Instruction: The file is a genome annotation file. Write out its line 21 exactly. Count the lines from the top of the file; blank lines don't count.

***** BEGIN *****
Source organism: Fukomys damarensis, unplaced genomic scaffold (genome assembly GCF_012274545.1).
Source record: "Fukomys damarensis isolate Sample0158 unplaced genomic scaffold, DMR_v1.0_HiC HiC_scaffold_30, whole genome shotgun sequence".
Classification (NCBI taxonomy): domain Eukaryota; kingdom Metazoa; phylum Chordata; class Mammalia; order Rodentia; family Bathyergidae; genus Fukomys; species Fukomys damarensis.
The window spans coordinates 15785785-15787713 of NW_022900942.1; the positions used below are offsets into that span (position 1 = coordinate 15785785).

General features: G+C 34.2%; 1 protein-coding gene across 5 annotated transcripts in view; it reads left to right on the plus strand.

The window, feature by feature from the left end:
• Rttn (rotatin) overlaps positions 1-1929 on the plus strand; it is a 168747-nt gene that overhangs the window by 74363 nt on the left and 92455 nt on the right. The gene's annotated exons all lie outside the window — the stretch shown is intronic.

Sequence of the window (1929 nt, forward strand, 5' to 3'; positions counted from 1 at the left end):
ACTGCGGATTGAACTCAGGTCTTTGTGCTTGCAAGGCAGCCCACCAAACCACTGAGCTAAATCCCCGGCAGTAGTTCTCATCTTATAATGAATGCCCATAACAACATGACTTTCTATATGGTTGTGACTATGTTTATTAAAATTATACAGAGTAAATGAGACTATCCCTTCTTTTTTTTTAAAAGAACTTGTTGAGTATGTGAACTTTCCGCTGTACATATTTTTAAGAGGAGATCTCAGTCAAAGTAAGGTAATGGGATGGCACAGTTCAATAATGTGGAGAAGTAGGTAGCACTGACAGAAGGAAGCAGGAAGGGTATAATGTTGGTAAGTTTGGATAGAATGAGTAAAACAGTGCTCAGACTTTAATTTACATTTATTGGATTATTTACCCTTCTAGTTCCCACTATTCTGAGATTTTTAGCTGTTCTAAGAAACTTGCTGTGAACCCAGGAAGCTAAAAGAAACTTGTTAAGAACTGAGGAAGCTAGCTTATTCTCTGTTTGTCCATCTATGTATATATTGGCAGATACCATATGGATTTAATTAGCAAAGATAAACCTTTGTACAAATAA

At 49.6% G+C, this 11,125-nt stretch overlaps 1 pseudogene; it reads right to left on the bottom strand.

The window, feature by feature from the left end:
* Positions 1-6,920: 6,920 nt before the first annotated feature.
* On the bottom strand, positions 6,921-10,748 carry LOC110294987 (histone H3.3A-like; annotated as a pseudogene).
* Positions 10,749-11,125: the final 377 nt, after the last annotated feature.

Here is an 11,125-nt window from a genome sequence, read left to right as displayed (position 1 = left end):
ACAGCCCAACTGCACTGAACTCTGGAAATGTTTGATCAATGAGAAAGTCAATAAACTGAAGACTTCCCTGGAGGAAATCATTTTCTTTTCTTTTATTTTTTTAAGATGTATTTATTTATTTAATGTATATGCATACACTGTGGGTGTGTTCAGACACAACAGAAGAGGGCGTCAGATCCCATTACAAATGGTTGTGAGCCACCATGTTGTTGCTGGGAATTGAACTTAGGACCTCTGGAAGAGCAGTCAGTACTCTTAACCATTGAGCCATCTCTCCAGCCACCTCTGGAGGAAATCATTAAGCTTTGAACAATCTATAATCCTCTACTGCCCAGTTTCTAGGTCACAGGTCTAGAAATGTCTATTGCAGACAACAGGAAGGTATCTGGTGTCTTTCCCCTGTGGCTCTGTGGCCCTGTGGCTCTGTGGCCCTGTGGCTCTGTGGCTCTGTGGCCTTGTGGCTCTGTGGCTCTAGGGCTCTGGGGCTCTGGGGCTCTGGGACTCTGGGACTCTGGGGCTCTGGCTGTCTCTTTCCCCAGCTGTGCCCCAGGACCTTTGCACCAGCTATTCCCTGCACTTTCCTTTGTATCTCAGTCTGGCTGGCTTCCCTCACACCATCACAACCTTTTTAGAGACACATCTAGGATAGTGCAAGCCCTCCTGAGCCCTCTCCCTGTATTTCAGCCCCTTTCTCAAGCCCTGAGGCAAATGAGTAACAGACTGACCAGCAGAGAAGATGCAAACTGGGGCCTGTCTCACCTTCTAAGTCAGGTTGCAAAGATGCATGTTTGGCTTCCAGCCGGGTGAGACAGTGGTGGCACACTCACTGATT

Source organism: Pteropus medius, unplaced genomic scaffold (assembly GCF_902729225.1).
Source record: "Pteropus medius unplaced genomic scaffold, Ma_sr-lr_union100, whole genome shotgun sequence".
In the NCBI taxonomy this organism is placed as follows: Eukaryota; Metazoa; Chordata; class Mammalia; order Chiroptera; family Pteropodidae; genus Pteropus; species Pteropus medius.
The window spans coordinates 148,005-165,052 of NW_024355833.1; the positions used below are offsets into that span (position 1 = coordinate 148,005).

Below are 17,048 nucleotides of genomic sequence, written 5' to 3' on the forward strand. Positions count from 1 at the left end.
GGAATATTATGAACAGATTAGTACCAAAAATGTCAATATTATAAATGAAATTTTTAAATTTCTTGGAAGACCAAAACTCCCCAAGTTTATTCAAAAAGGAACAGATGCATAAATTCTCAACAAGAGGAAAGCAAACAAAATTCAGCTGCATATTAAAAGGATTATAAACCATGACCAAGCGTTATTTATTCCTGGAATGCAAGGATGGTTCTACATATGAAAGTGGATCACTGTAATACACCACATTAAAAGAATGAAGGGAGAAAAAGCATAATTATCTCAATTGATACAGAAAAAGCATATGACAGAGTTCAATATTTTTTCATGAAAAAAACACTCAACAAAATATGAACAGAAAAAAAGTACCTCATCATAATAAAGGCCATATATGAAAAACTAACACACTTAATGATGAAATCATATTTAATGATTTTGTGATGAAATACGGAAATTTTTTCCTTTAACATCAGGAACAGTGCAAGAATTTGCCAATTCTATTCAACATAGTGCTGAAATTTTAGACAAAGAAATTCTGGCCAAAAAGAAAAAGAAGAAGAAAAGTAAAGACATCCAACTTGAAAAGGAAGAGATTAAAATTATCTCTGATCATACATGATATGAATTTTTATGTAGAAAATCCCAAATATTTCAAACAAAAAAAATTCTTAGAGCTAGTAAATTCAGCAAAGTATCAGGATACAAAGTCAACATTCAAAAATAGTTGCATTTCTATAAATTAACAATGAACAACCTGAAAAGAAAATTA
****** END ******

Below are 17,048 nucleotides of genomic sequence, written 5' to 3' on the forward strand. Positions count from 1 at the left end.